MBN’s Big Data survey: key findings
With steadily increasing hype and an on-going promise that ‘Big Data’ will solve untold commercial challenges and unanswered questions, how seriously are businesses taking it and what progress are they making with its implementation, staffing, and resulting benefits? MBN’s Big Data Survey, carried out in 2013, questioned 135 participating companies and in excess of 120 senior executives in six countries to quantify attitudes, adoption trends and implementation issues surrounding Big Data. Here we share our key findings, conclusions and observations relating to the results.
Is Big Data finally reaching the mainstream board agenda?
Yes. Our survey highlights progress in the integration of Big Data initiatives and core IT strategy initiatives; 12 percent of respondents in our survey have had a board level sponsor for such projects. This would indicate that Big Data and the board do mix, with results indicating that this will increase in the next year through specific awareness initiatives.
Big Data is not just about IT!
In the past, much has been opined about where Big Data initiatives should sit. For many, data management and analysis were often considered IT roles. Our study shows that perception and reality are changing, and in some cases quite rapidly. Surprisingly, some 93 percent of businesses with dedicated business analysts do not consider data analysts as part of their IT headcount. When explored as a whole, these findings point to an ever-increasing emphasis by businesses to embed data management and analysis throughout the business – getting data into the hands of many more users.
Investment is demanded to deliver to the benefits of Big Data
Despite more than 81 percent of respondents indicating that they are already using some form of business insight tools, over half of respondents stated that they would be increasing their investment in this area. From the responses provided, it seems that this increase in investment is most likely to come from the recruitment of additional human resource to make sense of Big Data and to ensure compliance and good governance of the data environment, rather than on brute force technology, tools and systems.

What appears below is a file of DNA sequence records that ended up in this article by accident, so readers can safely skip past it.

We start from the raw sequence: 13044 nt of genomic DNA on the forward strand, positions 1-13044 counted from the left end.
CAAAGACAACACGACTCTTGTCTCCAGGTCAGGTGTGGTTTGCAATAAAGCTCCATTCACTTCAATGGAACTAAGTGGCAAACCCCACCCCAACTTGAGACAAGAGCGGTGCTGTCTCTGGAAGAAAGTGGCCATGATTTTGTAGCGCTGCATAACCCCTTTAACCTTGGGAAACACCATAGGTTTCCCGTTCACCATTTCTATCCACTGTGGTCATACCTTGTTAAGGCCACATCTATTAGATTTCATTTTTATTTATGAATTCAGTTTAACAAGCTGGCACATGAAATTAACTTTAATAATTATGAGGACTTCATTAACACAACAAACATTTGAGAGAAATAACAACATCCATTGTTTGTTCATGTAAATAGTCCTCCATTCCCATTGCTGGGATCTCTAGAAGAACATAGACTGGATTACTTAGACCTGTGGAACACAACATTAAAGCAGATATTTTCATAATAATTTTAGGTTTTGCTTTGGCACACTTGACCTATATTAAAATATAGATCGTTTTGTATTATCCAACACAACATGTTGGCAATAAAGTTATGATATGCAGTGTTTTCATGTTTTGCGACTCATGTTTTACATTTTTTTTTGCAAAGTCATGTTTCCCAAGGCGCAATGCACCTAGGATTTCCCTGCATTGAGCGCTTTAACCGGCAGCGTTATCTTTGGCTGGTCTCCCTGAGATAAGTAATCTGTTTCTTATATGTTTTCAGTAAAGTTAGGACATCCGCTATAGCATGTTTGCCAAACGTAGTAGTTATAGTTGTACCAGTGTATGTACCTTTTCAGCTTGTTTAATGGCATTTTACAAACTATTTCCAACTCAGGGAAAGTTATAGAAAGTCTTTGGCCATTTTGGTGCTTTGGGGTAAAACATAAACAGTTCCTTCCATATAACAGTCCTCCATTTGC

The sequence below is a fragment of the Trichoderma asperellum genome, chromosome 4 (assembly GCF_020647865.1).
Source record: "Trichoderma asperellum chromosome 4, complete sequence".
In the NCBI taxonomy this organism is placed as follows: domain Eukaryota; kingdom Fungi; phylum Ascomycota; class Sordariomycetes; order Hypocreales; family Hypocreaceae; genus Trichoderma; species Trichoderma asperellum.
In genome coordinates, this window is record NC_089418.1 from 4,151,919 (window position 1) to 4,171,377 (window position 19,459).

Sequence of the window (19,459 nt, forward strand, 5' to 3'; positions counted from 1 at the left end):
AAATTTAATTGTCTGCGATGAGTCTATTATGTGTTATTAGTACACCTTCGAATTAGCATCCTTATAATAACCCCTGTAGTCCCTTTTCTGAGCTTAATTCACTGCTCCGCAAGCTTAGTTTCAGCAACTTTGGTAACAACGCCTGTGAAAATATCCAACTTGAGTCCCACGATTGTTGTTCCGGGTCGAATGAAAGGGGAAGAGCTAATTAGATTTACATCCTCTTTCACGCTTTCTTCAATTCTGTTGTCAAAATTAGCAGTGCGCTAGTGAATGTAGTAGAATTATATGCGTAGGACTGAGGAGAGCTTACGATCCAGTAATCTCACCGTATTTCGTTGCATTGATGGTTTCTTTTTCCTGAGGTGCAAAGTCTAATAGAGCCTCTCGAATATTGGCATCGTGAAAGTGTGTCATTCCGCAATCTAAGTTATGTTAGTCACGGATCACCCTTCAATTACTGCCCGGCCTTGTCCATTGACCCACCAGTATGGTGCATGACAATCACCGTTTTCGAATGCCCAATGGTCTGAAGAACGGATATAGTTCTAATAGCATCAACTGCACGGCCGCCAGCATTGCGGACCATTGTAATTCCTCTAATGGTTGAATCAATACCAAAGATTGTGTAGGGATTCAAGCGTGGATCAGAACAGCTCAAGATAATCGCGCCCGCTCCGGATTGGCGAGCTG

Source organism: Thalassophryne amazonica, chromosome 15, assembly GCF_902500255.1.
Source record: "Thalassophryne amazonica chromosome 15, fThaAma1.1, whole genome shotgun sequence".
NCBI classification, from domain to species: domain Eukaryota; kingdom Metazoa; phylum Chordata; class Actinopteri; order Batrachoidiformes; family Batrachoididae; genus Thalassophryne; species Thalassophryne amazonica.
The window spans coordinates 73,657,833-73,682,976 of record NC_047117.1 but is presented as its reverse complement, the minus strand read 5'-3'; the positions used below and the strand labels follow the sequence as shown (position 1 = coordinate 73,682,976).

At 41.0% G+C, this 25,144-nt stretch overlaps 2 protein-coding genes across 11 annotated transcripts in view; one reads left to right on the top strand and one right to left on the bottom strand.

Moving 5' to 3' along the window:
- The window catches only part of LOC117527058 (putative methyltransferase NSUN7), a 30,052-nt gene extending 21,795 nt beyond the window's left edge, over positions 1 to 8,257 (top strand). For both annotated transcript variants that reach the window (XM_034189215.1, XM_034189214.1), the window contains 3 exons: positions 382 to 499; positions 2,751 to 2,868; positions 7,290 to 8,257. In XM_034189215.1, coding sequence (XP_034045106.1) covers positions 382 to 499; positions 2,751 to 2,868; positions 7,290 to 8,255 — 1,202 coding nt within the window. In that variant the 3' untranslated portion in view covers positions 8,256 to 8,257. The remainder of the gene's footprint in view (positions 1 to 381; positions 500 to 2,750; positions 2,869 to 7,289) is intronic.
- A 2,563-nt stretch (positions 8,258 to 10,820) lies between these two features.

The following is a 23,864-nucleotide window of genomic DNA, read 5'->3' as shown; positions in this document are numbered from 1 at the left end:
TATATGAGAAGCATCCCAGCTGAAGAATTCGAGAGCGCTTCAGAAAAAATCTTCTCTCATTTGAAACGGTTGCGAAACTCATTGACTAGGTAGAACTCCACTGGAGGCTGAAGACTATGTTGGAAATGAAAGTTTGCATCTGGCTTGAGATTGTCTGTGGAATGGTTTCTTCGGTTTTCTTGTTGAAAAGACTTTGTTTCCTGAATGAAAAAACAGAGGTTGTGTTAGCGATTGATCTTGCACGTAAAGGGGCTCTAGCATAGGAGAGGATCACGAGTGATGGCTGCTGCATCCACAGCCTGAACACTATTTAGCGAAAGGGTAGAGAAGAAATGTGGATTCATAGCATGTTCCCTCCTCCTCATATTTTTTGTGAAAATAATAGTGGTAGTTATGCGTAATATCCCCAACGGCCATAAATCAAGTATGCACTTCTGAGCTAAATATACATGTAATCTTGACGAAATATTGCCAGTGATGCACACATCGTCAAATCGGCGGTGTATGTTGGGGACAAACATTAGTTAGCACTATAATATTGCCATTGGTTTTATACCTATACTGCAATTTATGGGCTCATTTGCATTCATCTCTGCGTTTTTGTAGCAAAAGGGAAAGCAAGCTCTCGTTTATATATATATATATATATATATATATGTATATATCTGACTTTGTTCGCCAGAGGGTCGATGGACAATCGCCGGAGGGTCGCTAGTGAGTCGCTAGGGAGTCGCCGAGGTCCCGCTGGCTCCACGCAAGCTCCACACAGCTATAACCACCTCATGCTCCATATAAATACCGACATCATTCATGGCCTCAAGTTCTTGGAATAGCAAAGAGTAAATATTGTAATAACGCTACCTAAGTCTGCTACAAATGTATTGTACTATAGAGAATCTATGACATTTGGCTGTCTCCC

Big Data becomes increasingly important to business
While at present there appears to be a reduced return on investment, many of the businesses questioned believe that the initiatives will eventually deliver what is expected. Review of the anecdotal comments here confirms that a skills shortage and lack of appropriately skilled senior managers has probably contributed to this.
So, skills for maximising the advantages of Big Data are important. The vast majority of companies (92 percent) with dedicated data scientists and analysts have turned data into revenue. Among companies without dedicated analysts, less than 30 percent have successfully converted data into revenue.
Benefits beyond new revenues from Big Data
Besides generating revenue, how are businesses using data to shape their operations?
The most popular use of data is for sales and marketing activities. Interestingly, 93 percent of respondents reported that using data has helped them make informed business decisions. Perhaps this is what will drive the board agenda and its likely future interest in how Big Data can be harnessed?
There is much more work still to be done
A majority of respondents reported obstacles in managing, storing and analysing data; from being overwhelmed by the volume, to data security, to not having enough dedicated business insight and analytical staff to analyse it. Based on earlier insight, it shouldn’t come as a surprise that 79 percent of business stakeholders feel their company needs to develop new skills to turn data into business insights.
Clearly, there is much more work still to be done!
For an increasing number of organisations across sectors, the path ahead clearly involves the rise of Big Data as a topic of critical importance to the boards. It’s an optimistic outlook but one fraught with obvious challenges.
If you would like to know more about how we approached the survey, the findings or even how we can help you to overcome the pitfalls, contact us via email@example.com.
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